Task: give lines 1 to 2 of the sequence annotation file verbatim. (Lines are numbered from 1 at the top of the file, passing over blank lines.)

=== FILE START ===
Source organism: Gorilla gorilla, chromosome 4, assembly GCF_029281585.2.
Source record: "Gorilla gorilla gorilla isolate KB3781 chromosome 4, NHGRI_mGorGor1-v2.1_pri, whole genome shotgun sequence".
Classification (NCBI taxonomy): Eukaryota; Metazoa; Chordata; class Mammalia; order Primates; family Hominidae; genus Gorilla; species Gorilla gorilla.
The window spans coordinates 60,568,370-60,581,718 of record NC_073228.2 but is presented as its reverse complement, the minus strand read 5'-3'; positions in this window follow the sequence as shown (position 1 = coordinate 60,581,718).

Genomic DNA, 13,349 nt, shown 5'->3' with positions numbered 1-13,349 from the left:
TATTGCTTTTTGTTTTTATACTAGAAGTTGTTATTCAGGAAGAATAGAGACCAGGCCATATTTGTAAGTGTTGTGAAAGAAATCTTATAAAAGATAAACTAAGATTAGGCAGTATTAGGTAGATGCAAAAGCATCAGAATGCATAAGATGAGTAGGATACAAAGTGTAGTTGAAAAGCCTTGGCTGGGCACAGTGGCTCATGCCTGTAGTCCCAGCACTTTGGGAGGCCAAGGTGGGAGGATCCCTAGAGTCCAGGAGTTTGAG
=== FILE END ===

Source organism: Gorilla gorilla, chromosome 4, assembly GCF_029281585.2.
Source record: "Gorilla gorilla gorilla isolate KB3781 chromosome 4, NHGRI_mGorGor1-v2.1_pri, whole genome shotgun sequence".